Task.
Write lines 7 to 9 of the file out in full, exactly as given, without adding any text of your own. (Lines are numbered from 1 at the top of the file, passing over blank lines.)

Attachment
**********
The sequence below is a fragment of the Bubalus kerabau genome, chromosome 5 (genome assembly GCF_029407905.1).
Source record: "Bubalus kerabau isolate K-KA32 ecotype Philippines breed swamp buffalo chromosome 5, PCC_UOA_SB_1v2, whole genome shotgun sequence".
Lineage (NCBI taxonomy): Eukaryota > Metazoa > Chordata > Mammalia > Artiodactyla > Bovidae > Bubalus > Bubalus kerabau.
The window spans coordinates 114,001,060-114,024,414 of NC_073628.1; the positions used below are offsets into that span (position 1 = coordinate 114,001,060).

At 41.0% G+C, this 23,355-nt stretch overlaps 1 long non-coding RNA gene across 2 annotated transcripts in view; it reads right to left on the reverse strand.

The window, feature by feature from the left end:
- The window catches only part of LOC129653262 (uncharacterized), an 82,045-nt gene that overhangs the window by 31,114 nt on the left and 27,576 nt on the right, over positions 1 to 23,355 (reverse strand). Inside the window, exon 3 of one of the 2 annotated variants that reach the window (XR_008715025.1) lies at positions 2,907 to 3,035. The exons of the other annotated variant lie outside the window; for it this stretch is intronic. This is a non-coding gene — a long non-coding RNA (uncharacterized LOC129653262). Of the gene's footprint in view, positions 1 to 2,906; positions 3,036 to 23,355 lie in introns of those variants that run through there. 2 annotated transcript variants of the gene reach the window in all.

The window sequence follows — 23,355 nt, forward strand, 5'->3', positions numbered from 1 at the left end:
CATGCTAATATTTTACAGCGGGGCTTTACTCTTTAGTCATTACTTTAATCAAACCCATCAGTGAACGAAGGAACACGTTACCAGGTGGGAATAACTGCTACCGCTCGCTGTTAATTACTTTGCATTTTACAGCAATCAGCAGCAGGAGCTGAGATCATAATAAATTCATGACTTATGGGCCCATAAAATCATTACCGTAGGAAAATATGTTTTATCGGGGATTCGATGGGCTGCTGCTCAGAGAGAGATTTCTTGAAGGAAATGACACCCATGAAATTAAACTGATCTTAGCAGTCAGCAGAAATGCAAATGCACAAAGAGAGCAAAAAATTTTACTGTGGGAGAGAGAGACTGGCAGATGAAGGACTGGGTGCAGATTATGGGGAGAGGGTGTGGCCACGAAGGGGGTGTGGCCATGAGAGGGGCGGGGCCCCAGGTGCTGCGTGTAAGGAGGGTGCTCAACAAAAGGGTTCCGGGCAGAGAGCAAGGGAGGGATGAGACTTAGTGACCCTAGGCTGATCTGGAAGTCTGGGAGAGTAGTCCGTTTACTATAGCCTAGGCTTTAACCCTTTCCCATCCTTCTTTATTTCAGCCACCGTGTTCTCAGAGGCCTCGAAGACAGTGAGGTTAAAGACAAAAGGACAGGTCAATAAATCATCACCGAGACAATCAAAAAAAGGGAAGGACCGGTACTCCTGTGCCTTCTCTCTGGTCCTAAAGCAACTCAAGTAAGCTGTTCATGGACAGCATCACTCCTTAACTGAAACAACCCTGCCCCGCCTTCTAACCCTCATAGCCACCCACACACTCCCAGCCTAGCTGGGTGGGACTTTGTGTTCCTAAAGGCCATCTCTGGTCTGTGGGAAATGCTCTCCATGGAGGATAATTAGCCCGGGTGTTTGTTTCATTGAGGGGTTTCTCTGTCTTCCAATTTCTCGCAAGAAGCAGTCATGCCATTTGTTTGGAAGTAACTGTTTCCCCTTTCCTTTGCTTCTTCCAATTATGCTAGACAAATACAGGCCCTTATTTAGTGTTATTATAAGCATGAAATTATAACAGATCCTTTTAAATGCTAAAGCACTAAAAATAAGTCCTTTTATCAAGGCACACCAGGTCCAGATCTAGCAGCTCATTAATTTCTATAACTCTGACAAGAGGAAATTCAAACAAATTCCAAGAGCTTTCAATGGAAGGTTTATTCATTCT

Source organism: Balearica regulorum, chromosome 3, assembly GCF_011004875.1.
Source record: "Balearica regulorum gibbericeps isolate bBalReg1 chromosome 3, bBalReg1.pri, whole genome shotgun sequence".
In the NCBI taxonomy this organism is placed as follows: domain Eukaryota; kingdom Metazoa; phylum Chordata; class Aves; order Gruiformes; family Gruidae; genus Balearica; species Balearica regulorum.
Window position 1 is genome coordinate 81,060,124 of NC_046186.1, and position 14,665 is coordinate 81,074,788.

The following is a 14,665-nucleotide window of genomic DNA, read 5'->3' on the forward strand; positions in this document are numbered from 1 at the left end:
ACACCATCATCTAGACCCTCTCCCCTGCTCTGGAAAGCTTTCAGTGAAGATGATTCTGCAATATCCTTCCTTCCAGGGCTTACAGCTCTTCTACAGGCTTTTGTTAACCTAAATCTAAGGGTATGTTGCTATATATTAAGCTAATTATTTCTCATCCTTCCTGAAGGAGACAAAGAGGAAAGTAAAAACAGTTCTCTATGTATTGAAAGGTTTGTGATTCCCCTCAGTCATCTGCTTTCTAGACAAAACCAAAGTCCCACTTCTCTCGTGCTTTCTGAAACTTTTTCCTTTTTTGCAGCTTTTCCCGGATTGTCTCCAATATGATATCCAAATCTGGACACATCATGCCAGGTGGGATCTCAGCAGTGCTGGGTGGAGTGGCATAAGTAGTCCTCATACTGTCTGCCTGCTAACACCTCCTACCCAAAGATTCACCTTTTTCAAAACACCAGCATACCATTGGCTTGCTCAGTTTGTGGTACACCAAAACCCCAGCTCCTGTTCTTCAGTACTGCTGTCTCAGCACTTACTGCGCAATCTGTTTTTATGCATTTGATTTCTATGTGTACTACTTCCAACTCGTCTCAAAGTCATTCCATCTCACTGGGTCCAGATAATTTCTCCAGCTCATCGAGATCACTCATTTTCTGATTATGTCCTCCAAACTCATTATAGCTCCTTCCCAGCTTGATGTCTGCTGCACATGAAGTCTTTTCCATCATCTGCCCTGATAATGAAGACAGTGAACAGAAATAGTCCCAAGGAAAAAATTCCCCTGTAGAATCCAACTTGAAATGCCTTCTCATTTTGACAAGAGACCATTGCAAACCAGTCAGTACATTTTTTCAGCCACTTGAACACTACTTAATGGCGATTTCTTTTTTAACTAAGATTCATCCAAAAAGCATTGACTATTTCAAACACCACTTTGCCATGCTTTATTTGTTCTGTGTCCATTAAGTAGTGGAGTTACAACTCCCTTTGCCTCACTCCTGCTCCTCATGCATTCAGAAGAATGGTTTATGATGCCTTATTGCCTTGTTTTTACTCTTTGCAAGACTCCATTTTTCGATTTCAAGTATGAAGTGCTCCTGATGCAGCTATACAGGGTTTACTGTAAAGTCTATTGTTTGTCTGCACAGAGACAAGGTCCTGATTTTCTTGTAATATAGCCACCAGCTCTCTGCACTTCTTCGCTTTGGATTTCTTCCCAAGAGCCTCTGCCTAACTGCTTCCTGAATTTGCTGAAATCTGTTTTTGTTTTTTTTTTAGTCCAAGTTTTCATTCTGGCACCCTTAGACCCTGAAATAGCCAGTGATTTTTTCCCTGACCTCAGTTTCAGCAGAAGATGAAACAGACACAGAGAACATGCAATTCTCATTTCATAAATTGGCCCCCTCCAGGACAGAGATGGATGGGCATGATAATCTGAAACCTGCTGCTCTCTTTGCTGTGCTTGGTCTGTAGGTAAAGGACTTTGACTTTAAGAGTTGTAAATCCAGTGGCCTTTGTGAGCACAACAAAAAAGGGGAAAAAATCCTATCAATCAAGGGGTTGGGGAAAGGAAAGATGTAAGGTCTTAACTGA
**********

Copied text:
- The window catches only part of LOC129653262 (uncharacterized), an 82,045-nt gene that overhangs the window by 31,114 nt on the left and 27,576 nt on the right, over positions 1 to 23,355 (reverse strand). Inside the window, exon 3 of one of the 2 annotated variants that reach the window (XR_008715025.1) lies at positions 2,907 to 3,035. The exons of the other annotated variant lie outside the window; for it this stretch is intronic. This is a non-coding gene — a long non-coding RNA (uncharacterized LOC129653262). Of the gene's footprint in view, positions 1 to 2,906; positions 3,036 to 23,355 lie in introns of those variants that run through there. 2 annotated transcript variants of the gene reach the window in all.

The window sequence follows — 23,355 nt, forward strand, 5'->3', positions numbered from 1 at the left end:
CATGCTAATATTTTACAGCGGGGCTTTACTCTTTAGTCATTACTTTAATCAAACCCATCAGTGAACGAAGGAACACGTTACCAGGTGGGAATAACTGCTACCGCTCGCTGTTAATTACTTTGCATTTTACAGCAATCAGCAGCAGGAGCTGAGATCATAATAAATTCATGACTTATGGGCCCATAAAATCATTACCGTAGGAAAATATGTTTTATCGGGGATTCGATGGGCTGCTGCTCAGAGAGAGATTTCTTGAAGGAAATGACACCCATGAAATTAAACTGATCTTAGCAGTCAGCAGAAATGCAAATGCACAAAGAGAGCAAAAAATTTTACTGTGGGAGAGAGAGACTGGCAGATGAAGGACTGGGTGCAGATTATGGGGAGAGGGTGTGGCCACGAAGGGGGTGTGGCCATGAGAGGGGCGGGGCCCCAGGTGCTGCGTGTAAGGAGGGTGCTCAACAAAAGGGTTCCGGGCAGAGAGCAAGGGAGGGATGAGACTTAGTGACCCTAGGCTGATCTGGAAGTCTGGGAGAGTAGTCCGTTTACTATAGCCTAGGCTTTAACCCTTTCCCATCCTTCTTTATTTCAGCCACCGTGTTCTCAGAGGCCTCGAAGACAGTGAGGTTAAAGACAAAAGGACAGGTCAATAAATCATCACCGAGACAATCAAAAAAAGGGAAGGACCGGTACTCCTGTGCCTTCTCTCTGGTCCTAAAGCAACTCAAGTAAGCTGTTCATGGACAGCATCACTCCTTAACTGAAACAACCCTGCCCCGCCTTCTAACCCTCATAGCCACCCACACACTCCCAGCCTAGCTGGGTGGGACTTTGTGTTCCTAAAGGCCATCTCTGGTCTGTGGGAAATGCTCTCCATGGAGGATAATTAGCCCGGGTGTTTGTTTCATTGAGGGGTTTCTCTGTCTTCCAATTTCTCGCAAGAAGCAGTCATGCCATTTGTTTGGAAGTAACTGTTTCCCCTTTCCTTTGCTTCTTCCAATTATGCTAGACAAATACAGGCCCTTATTTAGTGTTATTATAAGCATGAAATTATAACAGATCCTTTTAAATGCTAAAGCACTAAAAATAAGTCCTTTTATCAAGGCACACCAGGTCCAGATCTAGCAGCTCATTAATTTCTATAACTCTGACAAGAGGAAATTCAAACAAATTCCAAGAGCTTTCAATGGAAGGTTTATTCATTCT